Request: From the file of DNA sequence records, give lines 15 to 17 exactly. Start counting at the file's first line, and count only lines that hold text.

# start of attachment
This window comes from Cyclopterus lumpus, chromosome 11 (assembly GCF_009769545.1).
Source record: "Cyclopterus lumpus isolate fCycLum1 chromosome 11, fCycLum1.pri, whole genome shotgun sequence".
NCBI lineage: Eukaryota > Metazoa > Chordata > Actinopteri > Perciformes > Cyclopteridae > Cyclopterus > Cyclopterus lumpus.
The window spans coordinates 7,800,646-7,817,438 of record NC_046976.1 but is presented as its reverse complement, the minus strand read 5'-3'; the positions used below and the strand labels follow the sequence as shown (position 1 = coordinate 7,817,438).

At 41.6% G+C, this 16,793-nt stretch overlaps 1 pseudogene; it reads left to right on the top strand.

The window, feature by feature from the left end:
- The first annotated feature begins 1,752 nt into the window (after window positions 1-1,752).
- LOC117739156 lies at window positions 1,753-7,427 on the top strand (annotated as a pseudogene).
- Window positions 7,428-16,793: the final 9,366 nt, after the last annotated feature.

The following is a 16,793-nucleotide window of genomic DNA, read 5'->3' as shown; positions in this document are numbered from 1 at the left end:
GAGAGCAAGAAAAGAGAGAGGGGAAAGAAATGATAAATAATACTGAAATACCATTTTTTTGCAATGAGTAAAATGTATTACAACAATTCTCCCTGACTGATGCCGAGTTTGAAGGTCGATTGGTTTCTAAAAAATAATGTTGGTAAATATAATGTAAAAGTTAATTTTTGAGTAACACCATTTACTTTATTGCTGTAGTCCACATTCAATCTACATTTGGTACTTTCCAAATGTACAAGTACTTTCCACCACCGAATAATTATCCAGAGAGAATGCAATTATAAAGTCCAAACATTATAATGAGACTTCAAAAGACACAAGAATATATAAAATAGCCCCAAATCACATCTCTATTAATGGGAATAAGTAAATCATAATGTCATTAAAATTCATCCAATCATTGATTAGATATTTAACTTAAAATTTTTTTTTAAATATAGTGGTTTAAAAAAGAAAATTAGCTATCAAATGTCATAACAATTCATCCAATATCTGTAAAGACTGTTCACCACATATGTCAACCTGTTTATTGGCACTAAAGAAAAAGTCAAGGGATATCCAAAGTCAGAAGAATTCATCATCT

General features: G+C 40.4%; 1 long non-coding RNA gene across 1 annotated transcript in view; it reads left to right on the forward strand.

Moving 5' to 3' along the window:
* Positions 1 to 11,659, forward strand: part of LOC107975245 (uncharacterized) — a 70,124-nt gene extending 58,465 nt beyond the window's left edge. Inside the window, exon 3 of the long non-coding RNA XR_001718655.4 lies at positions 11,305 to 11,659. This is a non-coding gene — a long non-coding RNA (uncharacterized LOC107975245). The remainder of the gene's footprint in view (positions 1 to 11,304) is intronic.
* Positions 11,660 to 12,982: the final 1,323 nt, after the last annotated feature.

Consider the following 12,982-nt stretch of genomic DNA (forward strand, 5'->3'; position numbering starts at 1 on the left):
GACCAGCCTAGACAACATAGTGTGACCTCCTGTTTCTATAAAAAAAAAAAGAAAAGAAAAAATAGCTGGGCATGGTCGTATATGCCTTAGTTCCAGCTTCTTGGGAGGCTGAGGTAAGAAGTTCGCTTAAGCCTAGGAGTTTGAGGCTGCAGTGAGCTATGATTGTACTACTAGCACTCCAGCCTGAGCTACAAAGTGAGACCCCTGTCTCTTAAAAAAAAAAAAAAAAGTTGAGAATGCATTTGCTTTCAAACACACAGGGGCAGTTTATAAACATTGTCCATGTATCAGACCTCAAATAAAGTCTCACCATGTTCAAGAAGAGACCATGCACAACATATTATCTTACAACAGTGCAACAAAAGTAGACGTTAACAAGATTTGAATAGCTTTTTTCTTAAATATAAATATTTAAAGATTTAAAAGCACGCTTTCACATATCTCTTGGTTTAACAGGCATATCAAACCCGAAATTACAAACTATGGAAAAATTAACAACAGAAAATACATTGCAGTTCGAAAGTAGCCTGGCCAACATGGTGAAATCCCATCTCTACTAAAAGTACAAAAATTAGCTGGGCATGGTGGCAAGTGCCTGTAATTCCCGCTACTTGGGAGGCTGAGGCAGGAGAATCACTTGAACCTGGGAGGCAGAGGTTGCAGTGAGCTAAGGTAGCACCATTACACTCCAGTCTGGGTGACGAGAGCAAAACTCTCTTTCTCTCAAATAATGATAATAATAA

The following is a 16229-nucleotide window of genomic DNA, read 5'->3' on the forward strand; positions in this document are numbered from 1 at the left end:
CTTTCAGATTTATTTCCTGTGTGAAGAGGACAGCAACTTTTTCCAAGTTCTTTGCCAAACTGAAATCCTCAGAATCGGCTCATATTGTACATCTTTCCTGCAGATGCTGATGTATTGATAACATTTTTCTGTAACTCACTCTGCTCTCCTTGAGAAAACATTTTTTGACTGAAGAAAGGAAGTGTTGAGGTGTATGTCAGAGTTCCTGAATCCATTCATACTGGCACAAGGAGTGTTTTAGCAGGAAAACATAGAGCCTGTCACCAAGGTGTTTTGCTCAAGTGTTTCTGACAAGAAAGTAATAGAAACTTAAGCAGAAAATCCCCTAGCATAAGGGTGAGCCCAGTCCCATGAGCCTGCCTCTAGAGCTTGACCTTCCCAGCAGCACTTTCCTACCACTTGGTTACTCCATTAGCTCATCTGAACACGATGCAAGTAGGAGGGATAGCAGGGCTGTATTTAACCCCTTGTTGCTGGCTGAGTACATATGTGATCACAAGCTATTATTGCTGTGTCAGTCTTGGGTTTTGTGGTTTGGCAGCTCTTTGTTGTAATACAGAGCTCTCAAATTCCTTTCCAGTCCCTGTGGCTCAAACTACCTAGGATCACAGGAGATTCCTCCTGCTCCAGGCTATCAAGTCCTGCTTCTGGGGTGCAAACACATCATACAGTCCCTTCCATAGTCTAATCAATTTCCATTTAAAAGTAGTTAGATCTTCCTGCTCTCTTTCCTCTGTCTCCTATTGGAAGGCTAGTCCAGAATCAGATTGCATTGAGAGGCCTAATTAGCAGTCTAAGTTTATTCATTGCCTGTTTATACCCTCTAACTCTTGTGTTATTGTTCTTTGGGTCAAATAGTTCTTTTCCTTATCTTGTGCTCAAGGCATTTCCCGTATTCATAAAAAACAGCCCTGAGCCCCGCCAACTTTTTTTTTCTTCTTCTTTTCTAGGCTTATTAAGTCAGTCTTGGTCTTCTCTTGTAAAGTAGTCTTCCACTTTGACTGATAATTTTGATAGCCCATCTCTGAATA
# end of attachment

* Positions 11,660 to 12,982: the final 1,323 nt, after the last annotated feature.

Consider the following 12,982-nt stretch of genomic DNA (forward strand, 5'->3'; position numbering starts at 1 on the left):
GACCAGCCTAGACAACATAGTGTGACCTCCTGTTTCTATAAAAAAAAAAAGAAAAGAAAAAATAGCTGGGCATGGTCGTATATGCCTTAGTTCCAGCTTCTTGGGAGGCTGAGGTAAGAAGTTCGCTTAAGCCTAGGAGTTTGAGGCTGCAGTGAGCTATGATTGTACTACTAGCACTCCAGCCTGAGCTACAAAGTGAGACCCCTGTCTCTTAAAAAAAAAAAAAAAAGTTGAGAATGCATTTGCTTTCAAACACACAGGGGCAGTTTATAAACATTGTCCATGTATCAGACCTCAAATAAAGTCTCACCATGTTCAAGAAGAGACCATGCACAACATATTATCTTACAACAGTGCAACAAAAGTAGACGTTAACAAGATTTGAATAGCTTTTTTCTTAAATATAAATATTTAAAGATTTAAAAGCACGCTTTCACATATCTCTTGGTTTAACAGGCATATCAAACCCGAAATTACAAACTATGGAAAAATTAACAACAGAAAATACATTGCAGTTCGAAAGTAGCCTGGCCAACATGGTGAAATCCCATCTCTACTAAAAGTACAAAAATTAGCTGGGCATGGTGGCAAGTGCCTGTAATTCCCGCTACTTGGGAGGCTGAGGCAGGAGAATCACTTGAACCTGGGAGGCAGAGGTTGCAGTGAGCTAAGGTAGCACCATTACACTCCAGTCTGGGTGACGAGAGCAAAACTCTCTTTCTCTCAAATAATGATAATAATAA